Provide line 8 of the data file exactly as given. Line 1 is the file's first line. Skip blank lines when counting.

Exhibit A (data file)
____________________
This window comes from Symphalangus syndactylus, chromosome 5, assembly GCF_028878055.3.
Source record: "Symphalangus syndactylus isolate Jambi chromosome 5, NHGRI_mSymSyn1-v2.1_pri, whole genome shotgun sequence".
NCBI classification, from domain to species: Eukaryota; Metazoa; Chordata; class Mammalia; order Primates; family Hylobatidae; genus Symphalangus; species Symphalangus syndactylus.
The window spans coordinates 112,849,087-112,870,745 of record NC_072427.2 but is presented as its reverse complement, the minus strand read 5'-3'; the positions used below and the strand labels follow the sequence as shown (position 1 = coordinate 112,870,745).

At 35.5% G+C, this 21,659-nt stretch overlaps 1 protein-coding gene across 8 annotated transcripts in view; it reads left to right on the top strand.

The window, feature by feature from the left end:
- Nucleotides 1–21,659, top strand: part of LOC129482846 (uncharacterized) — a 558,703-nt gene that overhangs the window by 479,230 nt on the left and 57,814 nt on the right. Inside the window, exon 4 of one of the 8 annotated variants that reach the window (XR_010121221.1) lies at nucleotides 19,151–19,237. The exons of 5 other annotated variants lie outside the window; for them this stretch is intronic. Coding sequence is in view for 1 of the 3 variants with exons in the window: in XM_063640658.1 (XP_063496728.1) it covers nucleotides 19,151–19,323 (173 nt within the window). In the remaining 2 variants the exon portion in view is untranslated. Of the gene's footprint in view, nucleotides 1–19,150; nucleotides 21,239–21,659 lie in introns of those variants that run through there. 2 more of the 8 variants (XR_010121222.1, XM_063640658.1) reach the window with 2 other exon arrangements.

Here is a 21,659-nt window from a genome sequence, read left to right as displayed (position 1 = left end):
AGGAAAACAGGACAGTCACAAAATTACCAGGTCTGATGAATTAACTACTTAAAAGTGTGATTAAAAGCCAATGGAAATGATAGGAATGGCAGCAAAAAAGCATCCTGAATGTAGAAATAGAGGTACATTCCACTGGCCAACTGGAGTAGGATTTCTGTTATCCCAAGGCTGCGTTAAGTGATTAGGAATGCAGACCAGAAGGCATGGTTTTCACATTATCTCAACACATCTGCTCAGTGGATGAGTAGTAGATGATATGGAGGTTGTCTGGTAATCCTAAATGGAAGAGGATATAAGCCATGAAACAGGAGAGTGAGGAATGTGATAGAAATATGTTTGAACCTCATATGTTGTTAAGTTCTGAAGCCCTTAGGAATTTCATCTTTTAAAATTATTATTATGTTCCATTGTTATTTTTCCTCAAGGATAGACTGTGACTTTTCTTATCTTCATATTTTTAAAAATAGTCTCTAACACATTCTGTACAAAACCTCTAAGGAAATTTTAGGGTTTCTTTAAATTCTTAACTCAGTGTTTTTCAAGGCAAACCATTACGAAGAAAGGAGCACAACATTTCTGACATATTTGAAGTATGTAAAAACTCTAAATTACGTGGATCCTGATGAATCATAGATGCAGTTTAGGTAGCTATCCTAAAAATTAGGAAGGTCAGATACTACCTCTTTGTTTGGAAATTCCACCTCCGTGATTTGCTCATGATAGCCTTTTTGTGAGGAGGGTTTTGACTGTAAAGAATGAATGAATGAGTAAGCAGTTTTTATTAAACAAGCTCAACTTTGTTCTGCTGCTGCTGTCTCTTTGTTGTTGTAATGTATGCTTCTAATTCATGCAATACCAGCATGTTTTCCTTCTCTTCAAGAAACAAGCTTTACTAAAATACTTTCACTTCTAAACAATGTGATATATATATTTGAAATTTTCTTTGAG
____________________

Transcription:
Here is a 21,659-nt window from a genome sequence, read left to right as displayed (position 1 = left end):